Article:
Anyone who knows my nine-year-old, knows that Harry Potter is a larger-than-life character to him. Our nightly bedtime routine includes reading the series, and we recently took our boys to Manhattan to see the Harry Potter exhibit. This past Halloween, my son was the muggle-version of the series main character. He prepped for this costume by growing out his crew-cut hair this summer to further resemble the character in time for October 31. A fellow eye-glass wearer, he was happy to wear his glasses and find similar clothing from his own closet. Clearly he identifies with this literary character. I don't mind because it fuels his love for reading - and makes wearing eye glasses "cool."
However, for some Latinos, finding a main character - who is not Caucasian - to relate to is difficult. A recent New York Times article, written by Motoko Rich, points out the absence of Latino main characters in young reader books do not provide “cultural relevance” to Latino children, providing statistics on multicultural publishing.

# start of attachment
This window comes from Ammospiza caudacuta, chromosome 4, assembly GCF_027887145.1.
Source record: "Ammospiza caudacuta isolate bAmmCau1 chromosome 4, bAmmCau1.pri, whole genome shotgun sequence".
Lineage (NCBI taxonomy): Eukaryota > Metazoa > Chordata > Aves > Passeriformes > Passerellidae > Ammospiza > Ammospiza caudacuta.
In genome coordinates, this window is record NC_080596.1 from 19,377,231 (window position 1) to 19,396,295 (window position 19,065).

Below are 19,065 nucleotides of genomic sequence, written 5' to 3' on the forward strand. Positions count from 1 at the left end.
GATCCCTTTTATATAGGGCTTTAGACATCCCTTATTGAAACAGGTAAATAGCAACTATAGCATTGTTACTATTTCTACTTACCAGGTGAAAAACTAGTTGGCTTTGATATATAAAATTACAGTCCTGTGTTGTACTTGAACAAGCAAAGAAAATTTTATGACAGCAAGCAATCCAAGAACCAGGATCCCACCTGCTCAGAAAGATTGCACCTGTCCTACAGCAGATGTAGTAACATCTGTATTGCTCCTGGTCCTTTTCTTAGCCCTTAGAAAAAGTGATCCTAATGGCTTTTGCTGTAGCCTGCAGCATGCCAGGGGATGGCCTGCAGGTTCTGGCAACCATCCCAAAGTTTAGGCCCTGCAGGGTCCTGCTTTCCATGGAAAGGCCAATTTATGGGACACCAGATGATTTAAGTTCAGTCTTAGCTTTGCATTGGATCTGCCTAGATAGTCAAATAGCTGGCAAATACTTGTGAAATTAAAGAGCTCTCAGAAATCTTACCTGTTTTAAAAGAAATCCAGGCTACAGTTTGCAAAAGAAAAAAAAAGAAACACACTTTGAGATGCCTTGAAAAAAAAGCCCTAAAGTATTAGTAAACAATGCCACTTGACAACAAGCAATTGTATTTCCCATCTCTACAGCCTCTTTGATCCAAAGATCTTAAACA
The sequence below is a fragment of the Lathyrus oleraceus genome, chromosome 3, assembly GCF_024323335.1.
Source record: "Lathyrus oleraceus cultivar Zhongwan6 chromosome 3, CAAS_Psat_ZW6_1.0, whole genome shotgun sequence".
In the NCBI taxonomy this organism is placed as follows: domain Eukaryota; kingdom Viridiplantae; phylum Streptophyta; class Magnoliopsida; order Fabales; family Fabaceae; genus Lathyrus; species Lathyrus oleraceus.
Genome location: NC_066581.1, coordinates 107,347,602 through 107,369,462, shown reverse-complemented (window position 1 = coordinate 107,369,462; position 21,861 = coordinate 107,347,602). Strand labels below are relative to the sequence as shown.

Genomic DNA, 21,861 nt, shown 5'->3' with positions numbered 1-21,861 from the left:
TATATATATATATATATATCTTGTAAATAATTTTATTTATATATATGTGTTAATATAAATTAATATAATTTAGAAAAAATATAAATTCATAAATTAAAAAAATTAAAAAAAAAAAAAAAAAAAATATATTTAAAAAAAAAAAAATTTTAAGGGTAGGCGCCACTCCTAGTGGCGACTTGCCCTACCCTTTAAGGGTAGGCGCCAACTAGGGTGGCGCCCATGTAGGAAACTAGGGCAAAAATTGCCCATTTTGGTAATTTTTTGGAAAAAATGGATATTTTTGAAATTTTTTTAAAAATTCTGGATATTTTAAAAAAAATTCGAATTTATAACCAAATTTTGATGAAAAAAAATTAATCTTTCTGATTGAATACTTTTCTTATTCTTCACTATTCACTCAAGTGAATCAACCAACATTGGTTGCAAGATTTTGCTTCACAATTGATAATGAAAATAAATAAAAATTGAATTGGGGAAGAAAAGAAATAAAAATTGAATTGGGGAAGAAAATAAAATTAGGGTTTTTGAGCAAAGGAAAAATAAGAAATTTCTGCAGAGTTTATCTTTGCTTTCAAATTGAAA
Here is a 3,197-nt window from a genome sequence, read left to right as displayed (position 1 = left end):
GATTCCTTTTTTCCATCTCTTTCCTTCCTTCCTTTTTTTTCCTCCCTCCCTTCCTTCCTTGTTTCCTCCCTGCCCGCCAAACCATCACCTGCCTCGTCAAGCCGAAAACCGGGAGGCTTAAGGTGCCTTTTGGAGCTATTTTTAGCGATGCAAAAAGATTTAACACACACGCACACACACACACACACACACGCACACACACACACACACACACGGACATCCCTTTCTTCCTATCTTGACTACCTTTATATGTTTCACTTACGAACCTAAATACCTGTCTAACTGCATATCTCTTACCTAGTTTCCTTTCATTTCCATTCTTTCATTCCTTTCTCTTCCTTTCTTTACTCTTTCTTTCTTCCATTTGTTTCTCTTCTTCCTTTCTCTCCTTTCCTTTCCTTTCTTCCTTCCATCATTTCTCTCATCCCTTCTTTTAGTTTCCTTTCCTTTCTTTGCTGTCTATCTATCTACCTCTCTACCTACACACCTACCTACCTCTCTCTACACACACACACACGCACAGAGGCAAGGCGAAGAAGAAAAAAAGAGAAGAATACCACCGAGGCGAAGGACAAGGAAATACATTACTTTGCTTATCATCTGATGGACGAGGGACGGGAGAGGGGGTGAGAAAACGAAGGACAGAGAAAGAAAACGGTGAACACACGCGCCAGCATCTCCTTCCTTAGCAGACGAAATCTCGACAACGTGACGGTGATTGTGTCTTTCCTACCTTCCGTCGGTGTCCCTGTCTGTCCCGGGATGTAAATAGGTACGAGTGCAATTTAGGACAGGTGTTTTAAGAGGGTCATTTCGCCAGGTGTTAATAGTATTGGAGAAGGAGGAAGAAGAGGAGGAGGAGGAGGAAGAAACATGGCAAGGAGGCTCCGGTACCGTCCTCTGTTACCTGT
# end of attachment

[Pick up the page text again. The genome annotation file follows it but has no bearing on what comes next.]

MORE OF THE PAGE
Identifying with characters in books is a surefire way to increase motivation to read, a struggle for Caucasians, Latinos and others. Big Universe contains of library of Bilingual books, which help English as a Second Language (ESL) readers. For example, The Cazuela That the Farm Maiden Stirred by Samantha R. Vamos and illustrated by Rafael Lopez “incorporat[es] Spanish words, adding a new one in place of the English word from the previous page, this book makes learning the language easy and fun.”
In Big Universe’s Cultural/Diversity category, with over 140 titles to choose from, children can choose books with main characters with whom they can identify with - culturally. For example, A Day in Our Lives chronicles two cousins, one whom lives in Mexico and another in Chicago, Illinois, while reinforcing time-telling skills. Additionally, many of the selections will increase desire to learn about other cultures. It’s a win-win for reading interest and appreciating culturally diversity.